Wednesday, August 06, 2008

Dead and Laughing

I'm going to do a quick review of two books which both suit the title of this post: Elizabeth Peters' The Laughter of Dead Kings, and Dean Koontz's Odd Hours. They are distinctly different, but both make for enjoyable reading, especially on holiday.

First, Elizabeth Peters. As I just mentioned, I've read mostly everything by Elizabeth Peters (as well as her alterego, Barbara Michaels). This book, which I received as an advance reading copy, was certainly up to standard. It is a Vicky Bliss novel, if you follow her series. Vicky is an art historian who works at a German museum which lets her travel pretty much anywhere -- which really works for the plot! Her boss, Anton Z. Schmidt, is one of my favourite characters in this series; a very large and gregarious man, he takes a fatherly interest in Vicky, meaning he spends lots of money on her and wants to know what she is doing all of the time. This book opens with Vicky and her lover John Tregarth (aka John Smythe, a former international art smuggler) getting themselves embroiled in the circumstances around the clandestine theft of King Tut's mummy. FBI agents are convinced John was involved, as it was done in such a professional manner, and was as successful as all his former heists had been. It is up to John, Vicky, and of course Anton Z. Schmidt, to clear John's name and reveal the actual criminals behind the theft. So, they all head off to Egypt where they make use of John's contacts in the underworld, Schmidt's contacts everywhere else, and Vicky's clever yet bullheaded personality to solve the problem. Lots of adventure, humour, atmosphere, banter and true love later, it all comes to a satisfactory close. Those of you familiar with Elizabeth Peters' writing will know that I can not detail the plot too closely, as it would take quite a bit of exposition to explain her tangled storylines. Everything depends upon everything else, and I don't want to spoil the joy of discovery for any future readers! I hope it is enough to say that it is Elizabeth Peters in top form, and the fact that they are in Egypt explains the origin of the mysterious John Smythe -- characters from another series appear as his antecedents, and the early 20th century expeditionary home of the Peabodys plays a large role in this story.

And now for Dean Koontz' Odd Hours:
Rachel has asked, can I recommend Dean Koontz to her? Well, all I have read of his work is the Odd Thomas series, because I love the character so much. I don't read a lot of horror or supernatural fiction, so I am not exactly tempted by most of Koontz' work, and I'll also admit that I have ever only read one Stephen King novel, and that was in high school. Still, for some strange reason I picked up the first Odd Thomas, and the character was so appealing that I kept reading, right through mass murder and eye-closing terror. I then read the next two quite eagerly, and was pleased to receive this fourth in the series as a review copy. And it was a wonderful summer read, once I got to it (my husband claimed it before I could...). In this adventure, Odd has left his hometown of Pico Mundo to go to the oceanside community of Magic Beach. He has been drawn there by his visions of a 'red tide', a great disaster in the making. He has taken a position as private cook to an aged star of the silver screen, Hutch Hutchison. The banter between these two was delightful and really highlights Koontz' quirky and original sense of humour. I enjoy his pages of dialogue; he may be a 'genre' writer, but he is a very accomplished one as well, as his writing reveals. Odd, of course, becomes embroiled in the mysterious criminal activity causing his visions, and once again saves the world. This particular novel is more of a classic suspense story than the previous three; as illustration of possible influences, Odd more than once presents himself to the authorities as "Harry Lime". In case you don't catch that, the movie The Third Man is later referenced by another character. His dead companion changes here as well -- dead Elvis has moved on the next world, and the shade of Frank Sinatra has taken to hanging about (to great effect in one jail scene). All in all, a great summer read which I'd recommend, as much less terrifying than the first book in the series! Still, I think my favourite of the series so far has been #3, Brother Odd. If you don't mind a little bit of hair-raising gore and a few ghosts and scary supernatural beings floating about, do give this series a try. Odd Thomas is a memorable character.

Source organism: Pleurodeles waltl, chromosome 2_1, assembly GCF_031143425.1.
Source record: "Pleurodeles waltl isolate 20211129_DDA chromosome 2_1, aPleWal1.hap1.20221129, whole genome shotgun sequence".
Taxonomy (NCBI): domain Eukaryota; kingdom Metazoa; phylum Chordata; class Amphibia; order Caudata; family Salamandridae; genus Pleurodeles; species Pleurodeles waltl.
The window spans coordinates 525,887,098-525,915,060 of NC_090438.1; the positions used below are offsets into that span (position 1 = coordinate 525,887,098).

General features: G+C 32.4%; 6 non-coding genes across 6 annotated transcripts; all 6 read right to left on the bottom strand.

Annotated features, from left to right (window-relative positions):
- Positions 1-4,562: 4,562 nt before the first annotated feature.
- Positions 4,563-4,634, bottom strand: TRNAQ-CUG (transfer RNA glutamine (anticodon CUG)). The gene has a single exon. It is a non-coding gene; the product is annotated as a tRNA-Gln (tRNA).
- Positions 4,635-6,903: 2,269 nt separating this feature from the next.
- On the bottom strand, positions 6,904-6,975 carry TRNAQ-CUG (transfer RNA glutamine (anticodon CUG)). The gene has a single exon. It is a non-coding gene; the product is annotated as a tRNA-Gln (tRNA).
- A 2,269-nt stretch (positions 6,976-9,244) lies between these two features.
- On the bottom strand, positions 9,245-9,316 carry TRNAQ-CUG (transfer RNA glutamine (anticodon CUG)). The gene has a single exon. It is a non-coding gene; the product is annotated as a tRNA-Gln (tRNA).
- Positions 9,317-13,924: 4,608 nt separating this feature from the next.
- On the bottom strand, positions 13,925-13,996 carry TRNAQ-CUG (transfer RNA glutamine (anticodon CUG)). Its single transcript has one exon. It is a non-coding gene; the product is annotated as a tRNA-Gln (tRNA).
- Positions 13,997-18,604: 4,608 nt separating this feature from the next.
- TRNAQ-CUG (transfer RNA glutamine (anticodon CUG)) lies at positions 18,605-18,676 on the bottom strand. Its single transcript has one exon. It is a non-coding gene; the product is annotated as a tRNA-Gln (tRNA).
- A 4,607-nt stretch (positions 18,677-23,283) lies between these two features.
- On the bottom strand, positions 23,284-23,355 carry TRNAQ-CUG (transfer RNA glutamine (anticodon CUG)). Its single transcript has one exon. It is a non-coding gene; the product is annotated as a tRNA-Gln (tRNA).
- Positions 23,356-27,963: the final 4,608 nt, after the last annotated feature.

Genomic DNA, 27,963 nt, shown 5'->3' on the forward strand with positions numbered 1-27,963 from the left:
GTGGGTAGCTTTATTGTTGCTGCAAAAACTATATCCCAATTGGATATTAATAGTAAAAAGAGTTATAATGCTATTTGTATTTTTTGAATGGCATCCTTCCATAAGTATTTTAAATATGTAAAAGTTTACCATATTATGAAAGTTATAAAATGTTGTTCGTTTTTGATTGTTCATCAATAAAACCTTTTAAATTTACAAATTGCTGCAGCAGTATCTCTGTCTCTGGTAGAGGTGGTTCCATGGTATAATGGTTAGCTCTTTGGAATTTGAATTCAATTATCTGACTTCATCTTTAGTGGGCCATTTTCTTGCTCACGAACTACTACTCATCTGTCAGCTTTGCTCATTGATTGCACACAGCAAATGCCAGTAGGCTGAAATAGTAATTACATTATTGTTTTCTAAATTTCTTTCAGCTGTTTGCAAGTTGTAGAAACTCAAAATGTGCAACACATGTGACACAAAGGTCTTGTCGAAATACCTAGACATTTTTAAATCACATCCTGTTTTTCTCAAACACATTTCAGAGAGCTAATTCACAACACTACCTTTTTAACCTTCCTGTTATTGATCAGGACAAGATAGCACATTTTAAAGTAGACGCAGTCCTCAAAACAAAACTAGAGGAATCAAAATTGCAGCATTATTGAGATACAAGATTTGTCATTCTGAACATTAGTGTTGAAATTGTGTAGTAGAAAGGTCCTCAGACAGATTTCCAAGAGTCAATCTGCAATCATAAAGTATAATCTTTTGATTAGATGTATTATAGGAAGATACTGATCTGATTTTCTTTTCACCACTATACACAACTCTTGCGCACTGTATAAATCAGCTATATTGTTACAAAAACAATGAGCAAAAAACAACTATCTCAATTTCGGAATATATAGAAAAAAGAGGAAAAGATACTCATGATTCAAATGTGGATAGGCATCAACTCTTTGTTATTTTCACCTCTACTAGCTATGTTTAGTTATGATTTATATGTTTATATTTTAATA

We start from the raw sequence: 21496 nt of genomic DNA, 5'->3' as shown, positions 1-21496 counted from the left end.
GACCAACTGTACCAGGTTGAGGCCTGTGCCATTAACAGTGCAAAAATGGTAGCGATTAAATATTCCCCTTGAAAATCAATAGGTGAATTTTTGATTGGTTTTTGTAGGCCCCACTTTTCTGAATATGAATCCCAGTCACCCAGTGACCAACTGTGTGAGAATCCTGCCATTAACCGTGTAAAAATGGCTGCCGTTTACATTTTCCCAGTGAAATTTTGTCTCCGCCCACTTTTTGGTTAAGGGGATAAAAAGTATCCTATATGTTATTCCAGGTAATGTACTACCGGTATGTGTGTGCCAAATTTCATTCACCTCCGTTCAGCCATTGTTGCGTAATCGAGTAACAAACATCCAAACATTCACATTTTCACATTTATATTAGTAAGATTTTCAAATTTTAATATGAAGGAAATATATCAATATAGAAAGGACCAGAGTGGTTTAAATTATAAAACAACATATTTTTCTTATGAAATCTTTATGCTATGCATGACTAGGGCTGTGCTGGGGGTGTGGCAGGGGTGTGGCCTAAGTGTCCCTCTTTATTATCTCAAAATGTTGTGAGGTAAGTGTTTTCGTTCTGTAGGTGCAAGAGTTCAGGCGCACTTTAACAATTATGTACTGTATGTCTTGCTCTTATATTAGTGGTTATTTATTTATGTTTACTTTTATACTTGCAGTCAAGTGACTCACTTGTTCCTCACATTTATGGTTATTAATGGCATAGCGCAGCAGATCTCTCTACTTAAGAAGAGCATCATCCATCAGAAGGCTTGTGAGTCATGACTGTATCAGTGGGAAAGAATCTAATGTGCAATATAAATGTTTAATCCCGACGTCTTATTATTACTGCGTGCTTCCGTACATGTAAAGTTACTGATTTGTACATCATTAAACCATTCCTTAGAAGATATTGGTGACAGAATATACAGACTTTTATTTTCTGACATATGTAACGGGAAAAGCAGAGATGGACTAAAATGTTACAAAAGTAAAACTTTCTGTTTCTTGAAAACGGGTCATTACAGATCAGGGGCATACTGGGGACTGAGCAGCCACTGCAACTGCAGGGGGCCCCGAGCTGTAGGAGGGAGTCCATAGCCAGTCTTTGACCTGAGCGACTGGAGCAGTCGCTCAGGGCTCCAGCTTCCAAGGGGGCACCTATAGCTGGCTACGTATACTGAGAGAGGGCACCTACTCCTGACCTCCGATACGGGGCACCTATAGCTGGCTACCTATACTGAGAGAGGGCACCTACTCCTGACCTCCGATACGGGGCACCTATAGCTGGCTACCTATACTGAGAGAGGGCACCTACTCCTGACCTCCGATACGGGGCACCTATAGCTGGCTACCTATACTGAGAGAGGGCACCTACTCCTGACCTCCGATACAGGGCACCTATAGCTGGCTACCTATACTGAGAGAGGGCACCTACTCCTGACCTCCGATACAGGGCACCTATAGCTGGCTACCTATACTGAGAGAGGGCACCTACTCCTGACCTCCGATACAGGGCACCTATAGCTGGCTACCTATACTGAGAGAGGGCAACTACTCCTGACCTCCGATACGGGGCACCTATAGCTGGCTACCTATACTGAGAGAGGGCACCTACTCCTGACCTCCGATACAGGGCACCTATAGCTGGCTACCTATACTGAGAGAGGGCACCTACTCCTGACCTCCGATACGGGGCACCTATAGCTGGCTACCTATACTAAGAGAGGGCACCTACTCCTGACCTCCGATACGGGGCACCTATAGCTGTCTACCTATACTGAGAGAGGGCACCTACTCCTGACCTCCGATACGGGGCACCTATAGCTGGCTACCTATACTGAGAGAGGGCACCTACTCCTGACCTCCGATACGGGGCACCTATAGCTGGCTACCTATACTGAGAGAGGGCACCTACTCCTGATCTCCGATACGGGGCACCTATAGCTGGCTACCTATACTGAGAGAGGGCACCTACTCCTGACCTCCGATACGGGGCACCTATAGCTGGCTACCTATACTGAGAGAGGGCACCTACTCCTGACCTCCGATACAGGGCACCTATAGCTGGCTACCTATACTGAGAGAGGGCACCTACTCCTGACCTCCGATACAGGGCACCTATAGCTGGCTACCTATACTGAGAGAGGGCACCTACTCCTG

1. I have got the last book in the Vicky Bliss series to read and then I will definitely be reading this one! I am looking forward to it.

  2. Marg - is a lot of fun.


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